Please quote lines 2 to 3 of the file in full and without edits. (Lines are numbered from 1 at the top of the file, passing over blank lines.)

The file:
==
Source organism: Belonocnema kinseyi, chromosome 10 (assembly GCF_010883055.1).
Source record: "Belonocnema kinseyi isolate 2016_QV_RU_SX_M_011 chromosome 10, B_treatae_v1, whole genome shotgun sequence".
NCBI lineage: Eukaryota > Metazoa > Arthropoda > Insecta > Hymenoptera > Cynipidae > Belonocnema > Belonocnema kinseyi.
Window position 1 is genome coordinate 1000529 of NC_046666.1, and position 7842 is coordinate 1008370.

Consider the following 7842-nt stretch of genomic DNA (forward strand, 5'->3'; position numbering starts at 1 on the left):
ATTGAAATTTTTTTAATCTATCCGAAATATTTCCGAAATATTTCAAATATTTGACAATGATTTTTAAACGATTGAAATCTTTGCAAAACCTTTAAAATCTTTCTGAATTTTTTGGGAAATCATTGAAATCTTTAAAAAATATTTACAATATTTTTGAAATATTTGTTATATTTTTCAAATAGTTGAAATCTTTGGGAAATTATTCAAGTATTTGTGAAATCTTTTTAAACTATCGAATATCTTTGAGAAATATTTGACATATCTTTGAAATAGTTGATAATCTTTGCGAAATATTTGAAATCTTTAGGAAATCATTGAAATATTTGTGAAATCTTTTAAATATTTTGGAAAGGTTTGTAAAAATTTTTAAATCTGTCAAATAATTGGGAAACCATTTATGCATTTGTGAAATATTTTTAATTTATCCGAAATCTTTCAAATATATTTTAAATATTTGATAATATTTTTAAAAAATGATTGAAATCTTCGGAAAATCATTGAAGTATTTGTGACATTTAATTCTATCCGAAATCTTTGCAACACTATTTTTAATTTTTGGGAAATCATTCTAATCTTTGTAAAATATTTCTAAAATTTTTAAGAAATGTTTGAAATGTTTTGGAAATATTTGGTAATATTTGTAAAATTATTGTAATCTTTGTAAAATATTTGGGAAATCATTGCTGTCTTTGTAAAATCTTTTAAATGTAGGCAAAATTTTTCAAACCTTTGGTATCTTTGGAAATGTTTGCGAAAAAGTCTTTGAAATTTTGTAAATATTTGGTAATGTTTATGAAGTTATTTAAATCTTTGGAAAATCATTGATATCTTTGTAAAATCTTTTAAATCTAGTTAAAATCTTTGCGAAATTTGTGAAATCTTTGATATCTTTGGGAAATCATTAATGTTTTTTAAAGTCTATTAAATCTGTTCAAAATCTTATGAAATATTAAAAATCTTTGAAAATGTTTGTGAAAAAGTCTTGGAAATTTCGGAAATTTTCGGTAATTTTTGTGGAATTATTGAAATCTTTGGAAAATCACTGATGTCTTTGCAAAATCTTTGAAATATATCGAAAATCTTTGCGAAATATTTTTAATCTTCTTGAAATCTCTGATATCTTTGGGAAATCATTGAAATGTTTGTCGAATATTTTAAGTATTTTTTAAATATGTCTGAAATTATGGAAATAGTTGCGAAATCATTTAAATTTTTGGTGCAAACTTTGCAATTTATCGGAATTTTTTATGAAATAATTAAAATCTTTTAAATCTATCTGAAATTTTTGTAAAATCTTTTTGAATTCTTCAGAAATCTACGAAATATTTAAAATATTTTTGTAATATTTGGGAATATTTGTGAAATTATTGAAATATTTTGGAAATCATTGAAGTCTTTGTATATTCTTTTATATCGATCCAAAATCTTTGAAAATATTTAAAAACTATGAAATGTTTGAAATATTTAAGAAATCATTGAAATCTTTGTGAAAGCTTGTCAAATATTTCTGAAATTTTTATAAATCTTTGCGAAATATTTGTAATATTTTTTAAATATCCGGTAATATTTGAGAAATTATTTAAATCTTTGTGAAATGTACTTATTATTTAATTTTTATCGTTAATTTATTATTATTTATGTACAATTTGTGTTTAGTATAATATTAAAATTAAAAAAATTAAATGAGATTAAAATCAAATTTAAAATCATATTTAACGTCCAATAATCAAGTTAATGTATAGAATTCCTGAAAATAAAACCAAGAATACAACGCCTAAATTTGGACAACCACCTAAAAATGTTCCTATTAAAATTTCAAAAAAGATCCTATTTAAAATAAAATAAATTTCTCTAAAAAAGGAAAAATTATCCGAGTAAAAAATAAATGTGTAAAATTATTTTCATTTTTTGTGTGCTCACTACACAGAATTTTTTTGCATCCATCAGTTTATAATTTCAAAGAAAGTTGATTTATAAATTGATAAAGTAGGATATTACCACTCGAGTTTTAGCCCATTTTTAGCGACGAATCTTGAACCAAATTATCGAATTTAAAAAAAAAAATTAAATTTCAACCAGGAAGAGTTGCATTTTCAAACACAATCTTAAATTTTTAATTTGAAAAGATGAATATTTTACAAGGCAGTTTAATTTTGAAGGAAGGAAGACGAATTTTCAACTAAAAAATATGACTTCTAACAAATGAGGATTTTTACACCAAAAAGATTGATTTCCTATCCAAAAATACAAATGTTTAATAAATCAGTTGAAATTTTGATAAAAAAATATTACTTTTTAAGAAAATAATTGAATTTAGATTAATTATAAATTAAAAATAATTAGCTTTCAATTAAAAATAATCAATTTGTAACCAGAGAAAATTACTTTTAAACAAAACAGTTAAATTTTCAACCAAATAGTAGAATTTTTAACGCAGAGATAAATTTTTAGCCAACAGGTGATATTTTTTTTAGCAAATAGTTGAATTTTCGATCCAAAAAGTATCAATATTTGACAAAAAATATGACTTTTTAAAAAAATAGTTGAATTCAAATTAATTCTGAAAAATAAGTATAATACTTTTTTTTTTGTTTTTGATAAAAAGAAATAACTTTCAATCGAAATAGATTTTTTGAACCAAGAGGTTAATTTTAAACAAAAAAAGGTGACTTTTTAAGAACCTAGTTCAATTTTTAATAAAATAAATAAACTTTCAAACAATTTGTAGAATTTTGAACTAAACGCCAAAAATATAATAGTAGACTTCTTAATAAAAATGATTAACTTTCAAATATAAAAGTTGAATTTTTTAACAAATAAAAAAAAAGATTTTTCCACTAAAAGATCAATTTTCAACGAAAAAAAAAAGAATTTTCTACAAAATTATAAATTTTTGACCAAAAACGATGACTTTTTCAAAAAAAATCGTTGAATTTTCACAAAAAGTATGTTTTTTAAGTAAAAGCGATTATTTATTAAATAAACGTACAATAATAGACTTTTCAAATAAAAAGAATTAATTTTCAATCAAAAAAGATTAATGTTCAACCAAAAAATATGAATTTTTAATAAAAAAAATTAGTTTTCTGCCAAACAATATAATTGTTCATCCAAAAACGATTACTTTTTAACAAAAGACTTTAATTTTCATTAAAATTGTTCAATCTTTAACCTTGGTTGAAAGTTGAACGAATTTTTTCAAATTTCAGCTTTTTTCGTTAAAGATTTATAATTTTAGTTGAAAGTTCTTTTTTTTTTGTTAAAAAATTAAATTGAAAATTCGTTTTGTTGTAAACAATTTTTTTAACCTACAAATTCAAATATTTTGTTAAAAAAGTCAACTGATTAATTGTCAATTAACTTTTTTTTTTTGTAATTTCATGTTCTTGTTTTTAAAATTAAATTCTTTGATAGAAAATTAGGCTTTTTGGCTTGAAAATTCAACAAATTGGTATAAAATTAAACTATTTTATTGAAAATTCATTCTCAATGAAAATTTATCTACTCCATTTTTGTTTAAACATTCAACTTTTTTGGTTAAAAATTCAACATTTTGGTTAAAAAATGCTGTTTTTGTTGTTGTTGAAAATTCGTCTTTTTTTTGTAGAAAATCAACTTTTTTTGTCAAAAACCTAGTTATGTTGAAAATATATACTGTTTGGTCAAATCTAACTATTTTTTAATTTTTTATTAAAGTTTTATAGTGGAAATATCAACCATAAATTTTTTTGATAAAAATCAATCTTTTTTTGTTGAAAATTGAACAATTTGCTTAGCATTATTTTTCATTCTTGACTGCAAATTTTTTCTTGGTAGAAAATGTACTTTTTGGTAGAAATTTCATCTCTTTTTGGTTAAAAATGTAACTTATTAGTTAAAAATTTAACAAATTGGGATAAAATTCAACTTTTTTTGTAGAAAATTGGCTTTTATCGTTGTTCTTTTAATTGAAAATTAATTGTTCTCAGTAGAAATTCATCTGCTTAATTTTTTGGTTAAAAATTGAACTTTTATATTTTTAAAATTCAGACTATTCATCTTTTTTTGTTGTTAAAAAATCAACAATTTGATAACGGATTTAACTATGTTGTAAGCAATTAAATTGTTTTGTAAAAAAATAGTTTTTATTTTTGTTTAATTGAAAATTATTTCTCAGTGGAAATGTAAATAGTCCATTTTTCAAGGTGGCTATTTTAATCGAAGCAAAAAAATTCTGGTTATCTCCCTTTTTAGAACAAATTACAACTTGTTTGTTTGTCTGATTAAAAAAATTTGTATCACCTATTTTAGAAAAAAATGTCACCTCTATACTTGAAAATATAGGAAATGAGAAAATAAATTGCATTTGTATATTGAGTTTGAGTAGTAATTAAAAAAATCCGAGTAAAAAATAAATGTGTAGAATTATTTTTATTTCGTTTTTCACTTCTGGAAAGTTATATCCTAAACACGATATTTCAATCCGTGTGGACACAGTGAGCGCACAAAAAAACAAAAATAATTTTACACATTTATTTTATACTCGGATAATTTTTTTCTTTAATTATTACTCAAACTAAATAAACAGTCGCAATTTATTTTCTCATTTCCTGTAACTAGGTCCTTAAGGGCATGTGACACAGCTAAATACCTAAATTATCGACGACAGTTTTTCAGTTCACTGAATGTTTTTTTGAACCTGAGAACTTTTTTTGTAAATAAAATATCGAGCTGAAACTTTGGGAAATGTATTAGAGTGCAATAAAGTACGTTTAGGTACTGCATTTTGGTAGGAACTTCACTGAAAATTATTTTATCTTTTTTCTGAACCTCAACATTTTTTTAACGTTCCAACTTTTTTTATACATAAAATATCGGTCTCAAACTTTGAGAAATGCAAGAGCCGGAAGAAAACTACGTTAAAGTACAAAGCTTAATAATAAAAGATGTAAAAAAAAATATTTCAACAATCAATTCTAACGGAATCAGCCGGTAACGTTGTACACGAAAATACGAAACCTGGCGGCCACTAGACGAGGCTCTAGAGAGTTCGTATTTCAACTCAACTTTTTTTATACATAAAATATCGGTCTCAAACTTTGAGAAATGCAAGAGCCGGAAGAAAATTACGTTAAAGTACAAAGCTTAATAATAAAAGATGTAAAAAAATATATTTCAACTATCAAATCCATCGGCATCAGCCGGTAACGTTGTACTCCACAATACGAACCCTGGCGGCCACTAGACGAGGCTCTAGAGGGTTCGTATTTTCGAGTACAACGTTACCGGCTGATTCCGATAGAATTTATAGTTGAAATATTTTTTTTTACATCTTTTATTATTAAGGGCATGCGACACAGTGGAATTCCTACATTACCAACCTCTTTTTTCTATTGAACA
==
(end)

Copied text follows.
Source record: "Belonocnema kinseyi isolate 2016_QV_RU_SX_M_011 chromosome 10, B_treatae_v1, whole genome shotgun sequence".
NCBI lineage: Eukaryota > Metazoa > Arthropoda > Insecta > Hymenoptera > Cynipidae > Belonocnema > Belonocnema kinseyi.